The resistance of the write path is a function of the length of the write path 15A/15B, e.g., the longer the path, the higher the resistance. The write path length/resistance also impacts the amount of write current provided by the CVC circuits CVC4/CVC2 to write to a memory cell 14A/14B, e.g., the longer the write path 15A/15B, the higher the voltage drop along the write path 15A/15B. This results in a different operation point in the CVC circuits CVC4/CVC2.
  • [0033]
    A problem with the less preferred embodiment of the MRAM 10 arrangement shown in FIG. 2 is that the write paths 15A/15B for the various memory cells 14A/14B in the array 11 have varying lengths, e.g., the write path 15A for memory cell 14A is longer than write path 15B for memory cell 14B. Write path 15A includes a longer portion of master word line (MWL) 23 than the portion of MWL 23 in write path 15B. Therefore, the resistance of the write path 15A is higher than the resistance of the write path 15B, and a higher write current is provided by the corresponding CVC circuit to write a logic state to the memory cell 14A than to write a logic state to the memory cell 14B. Thus, the write current for the various MRAM memory cells 14A/14B in the array 11 is not uniform, because of the varying write path lengths that cause a different write path resistance depending upon the position of the selected memory cell 14A/14B within the array 11.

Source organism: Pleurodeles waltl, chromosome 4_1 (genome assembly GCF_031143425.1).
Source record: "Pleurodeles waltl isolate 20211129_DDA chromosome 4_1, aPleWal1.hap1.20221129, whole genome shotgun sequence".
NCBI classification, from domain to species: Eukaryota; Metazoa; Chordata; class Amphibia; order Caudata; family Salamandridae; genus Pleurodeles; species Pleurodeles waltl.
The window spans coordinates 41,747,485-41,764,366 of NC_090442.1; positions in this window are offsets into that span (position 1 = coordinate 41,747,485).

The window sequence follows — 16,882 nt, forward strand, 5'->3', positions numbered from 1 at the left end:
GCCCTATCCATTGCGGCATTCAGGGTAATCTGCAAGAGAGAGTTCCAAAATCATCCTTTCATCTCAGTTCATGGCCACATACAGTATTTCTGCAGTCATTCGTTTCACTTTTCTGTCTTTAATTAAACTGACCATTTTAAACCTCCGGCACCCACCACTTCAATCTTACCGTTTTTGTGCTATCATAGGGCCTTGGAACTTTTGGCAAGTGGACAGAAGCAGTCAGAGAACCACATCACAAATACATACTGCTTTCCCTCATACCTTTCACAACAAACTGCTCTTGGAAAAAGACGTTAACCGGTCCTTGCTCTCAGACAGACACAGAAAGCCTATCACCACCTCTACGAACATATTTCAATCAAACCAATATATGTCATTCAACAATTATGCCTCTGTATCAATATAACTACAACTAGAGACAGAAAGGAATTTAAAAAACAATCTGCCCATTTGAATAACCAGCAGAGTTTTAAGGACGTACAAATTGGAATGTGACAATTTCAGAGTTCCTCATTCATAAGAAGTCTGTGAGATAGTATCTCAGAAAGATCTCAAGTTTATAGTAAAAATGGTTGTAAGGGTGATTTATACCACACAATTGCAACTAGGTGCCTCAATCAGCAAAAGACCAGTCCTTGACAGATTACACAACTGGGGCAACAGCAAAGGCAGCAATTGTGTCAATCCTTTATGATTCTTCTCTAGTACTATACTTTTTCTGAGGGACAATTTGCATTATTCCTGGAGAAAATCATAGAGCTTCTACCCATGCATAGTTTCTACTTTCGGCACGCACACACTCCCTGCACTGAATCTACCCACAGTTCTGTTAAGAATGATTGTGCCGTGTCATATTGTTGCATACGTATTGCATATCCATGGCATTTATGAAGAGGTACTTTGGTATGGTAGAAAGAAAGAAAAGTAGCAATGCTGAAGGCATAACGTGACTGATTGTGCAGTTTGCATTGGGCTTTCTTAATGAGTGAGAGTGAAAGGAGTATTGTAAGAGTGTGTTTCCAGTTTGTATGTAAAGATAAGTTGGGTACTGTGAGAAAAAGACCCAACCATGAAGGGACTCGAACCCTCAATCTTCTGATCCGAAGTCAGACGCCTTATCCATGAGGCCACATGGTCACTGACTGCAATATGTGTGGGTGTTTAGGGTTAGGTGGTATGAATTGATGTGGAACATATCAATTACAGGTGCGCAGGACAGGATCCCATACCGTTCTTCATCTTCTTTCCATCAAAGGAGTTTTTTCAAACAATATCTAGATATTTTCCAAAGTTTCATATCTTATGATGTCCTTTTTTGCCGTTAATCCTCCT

• [0034]
    A principle of embodiments of the invention is the desire to achieve a uniform write current for each memory cell 14A/14B in an MRAM array 10 independent of the position of the selected memory cell 14A/14B. If too high of a write current must be used to write to memory cells 14A, neighboring memory cells 14C may be written to unintentionally, resulting in device 10 failure, the loss of stored information, and/or the storage of incorrect information in memory cells 14A/14B/14C.
  • [0035]
    Embodiments of the present invention achieve technical advantages by providing an MRAM arrangement with write paths having substantially the same length and resistance for each memory cell in the array. The write margin or selectivity of memory cells in an MRAM array is increased due to the substantially equal write path lengths and resistances, in accordance with embodiments of the invention.
  • [0036]